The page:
Milleens

One of the great pleasures of going to West Cork every summer is the cheese. Durrus and Gubbeen are always readily available but Milleens is a bit more elusive. Tt has to be furtled for on the shelves of Super Valu in Bantry and Schull and on the tables that are set up in the regular markets.

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But it is one of my favourites especially after it has been left for a while in the back of the fridge and is then found again. If I make it for my sandwiches for lunch there is deep smell of the earth and matured green grass that sticks to my fingers through the morning.

So it with some sadness that I read that Veronica Steele had died. She started making Milleens back in 1978 and in many ways can be regarded as the god-mother to all the great cheese that can now be had in Cork.

This is what Jane Grigson had to say about her in 1984 in an article that appeared in The Observer Food Magazine.

VISIT TO A CHEESEMAKER

Thinking that Ireland was short of cheese, I brought one over from T’yn Grug for the Allens at Ballymaloe. They were politely grateful, but I need not have bothered. Their Sunday evening table was covered with Irish cheeses. Later in Dublin, in the cheese shop of the Powerscourt Townhouse market, the first thing I saw as I walked in was a row of them – cheese from Milleens; soft goats’ cheeses from Wendy and Brian Macdonald in Wicklow and so on.

We went to visit Veronica and Norman Steele on the north side of the Beara Peninsula at Milleens. Rhododendrons and thick greenery at first, pines and glimpses of water. At Dareen gardens, a coast road turns off right down past the cottage where the fish producing O’Connors live. A creek runs in at that point, a path goes down to their boat and in the distance their shellfish rafts rest on the sea; we thought of dinner to come at Kenmare, with their mussels, their oysters and, above all, their sea urchins.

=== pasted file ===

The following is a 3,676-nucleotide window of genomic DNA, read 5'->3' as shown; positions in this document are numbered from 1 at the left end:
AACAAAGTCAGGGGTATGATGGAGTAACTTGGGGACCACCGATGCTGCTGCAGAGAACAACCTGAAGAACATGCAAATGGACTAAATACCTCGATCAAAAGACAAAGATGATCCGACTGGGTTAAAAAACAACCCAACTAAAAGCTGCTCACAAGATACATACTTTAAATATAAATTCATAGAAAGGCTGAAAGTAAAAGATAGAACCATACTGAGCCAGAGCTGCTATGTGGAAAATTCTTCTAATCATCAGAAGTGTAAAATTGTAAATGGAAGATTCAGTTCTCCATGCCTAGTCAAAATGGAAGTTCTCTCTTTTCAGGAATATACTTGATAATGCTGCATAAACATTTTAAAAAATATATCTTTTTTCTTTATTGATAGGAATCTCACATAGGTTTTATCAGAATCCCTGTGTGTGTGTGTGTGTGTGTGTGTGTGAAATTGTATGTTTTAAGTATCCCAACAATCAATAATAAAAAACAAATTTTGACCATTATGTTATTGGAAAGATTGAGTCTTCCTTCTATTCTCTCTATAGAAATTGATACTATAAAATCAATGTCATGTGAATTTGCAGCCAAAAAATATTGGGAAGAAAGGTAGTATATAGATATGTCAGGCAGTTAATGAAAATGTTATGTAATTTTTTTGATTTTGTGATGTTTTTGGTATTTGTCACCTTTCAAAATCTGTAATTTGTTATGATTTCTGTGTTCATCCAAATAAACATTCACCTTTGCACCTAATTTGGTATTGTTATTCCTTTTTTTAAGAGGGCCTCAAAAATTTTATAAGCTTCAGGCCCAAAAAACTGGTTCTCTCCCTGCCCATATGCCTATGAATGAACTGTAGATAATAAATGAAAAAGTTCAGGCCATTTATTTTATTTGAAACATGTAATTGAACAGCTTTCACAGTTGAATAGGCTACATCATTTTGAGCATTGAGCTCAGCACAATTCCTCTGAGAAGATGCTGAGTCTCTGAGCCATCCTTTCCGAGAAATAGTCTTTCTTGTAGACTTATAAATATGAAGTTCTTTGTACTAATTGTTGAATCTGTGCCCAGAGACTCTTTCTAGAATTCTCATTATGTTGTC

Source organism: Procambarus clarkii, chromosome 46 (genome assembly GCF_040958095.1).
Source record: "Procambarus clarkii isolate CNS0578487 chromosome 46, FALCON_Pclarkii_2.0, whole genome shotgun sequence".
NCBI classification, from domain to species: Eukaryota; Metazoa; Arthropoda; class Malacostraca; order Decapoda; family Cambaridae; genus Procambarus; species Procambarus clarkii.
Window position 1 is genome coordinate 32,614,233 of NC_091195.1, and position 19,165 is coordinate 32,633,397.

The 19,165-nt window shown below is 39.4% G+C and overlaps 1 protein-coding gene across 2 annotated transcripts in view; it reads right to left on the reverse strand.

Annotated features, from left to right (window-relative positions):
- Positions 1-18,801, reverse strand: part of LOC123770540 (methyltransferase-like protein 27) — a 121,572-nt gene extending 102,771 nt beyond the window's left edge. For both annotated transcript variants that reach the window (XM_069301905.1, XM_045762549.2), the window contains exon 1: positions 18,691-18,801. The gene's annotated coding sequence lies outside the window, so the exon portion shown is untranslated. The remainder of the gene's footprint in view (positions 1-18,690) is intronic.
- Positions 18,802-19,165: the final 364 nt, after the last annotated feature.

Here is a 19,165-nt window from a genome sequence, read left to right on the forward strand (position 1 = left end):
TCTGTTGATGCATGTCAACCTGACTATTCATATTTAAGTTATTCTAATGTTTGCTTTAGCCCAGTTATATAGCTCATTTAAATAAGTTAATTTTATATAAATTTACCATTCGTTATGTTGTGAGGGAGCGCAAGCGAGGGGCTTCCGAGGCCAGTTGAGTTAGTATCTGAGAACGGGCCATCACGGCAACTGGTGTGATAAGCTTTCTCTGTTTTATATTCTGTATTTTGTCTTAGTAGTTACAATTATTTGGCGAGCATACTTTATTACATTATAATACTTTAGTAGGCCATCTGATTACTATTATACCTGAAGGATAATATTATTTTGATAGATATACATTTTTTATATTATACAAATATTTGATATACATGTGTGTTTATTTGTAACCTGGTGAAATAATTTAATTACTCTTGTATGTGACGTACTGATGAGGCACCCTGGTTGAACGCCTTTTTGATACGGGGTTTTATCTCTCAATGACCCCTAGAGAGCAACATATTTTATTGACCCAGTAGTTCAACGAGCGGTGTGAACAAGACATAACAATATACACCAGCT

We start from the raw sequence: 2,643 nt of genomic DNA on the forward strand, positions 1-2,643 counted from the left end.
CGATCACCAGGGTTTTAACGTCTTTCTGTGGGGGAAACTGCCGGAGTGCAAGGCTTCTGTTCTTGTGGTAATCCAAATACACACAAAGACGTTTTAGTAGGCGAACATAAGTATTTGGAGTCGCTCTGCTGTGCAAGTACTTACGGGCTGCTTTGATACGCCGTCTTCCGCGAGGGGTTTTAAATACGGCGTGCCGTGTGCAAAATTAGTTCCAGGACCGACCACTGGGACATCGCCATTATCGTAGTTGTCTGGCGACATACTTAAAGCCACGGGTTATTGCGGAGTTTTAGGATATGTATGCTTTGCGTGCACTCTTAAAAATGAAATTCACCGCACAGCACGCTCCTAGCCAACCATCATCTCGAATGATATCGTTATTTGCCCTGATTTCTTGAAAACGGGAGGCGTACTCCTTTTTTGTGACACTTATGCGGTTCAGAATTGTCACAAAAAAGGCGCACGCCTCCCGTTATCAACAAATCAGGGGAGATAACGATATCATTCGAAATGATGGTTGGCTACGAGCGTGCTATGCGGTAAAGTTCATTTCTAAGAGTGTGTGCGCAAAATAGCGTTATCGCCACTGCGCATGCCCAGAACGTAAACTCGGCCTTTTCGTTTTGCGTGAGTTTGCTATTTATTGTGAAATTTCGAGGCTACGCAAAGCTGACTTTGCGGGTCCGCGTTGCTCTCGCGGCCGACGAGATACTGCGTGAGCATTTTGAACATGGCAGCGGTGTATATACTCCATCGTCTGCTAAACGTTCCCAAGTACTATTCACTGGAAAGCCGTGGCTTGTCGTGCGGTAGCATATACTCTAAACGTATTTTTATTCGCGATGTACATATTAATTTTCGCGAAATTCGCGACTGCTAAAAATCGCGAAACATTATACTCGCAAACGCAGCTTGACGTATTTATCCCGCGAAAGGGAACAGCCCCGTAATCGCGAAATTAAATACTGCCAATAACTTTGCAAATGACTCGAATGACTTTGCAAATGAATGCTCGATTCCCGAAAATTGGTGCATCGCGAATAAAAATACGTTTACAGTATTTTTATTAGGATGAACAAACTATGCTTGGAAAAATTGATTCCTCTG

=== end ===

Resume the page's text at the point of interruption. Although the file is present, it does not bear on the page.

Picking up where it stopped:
On to Milleens. A flaming car in the middle of the road watched by the sad owner and his parents. No one in sight, village two miles away. Gradually people emerge from nowhere, ambling along, chatting, drawn to the smoke and flames. At last, we get by.

We struggle up the right stony muddied lane and we find two philosophers in Wellington boots, teacher and pupil, both young, turned herdsman and cheesemaker and not regretting it. Straight off the lane, you step up into the orderly, sweet – smelling cheese room, the dairy. Then into the living – room where cheeses were set out on a long table, with a long bench and a view over the sea, over the great inlet like some Galician ria that jags in to the town of Kenmare on this rough shredded fringe of Ireland.

The Steeles began in 1978 with one cow, three gallons of milk a day. Now they have twelve friesians, two kerries and fifty gallons of milk a day. They make two kinds of cheese, Beara which is a cooked curd cheese, a big yellowish cheese, and the flatter Milleens. They export all over the place, to Germany, America and England. With one helper, they have a business they can manage, a life they like – but they could sell ten times as much.

They are keen to spread the idea of Irish cheese. With the chairman, Patrick Berridge, they are amongst the most active members of the Irish Cheese Producers’ Association, which is now thirty strong. Veronica Steele has no craft secrets, but passes everything on that she can.

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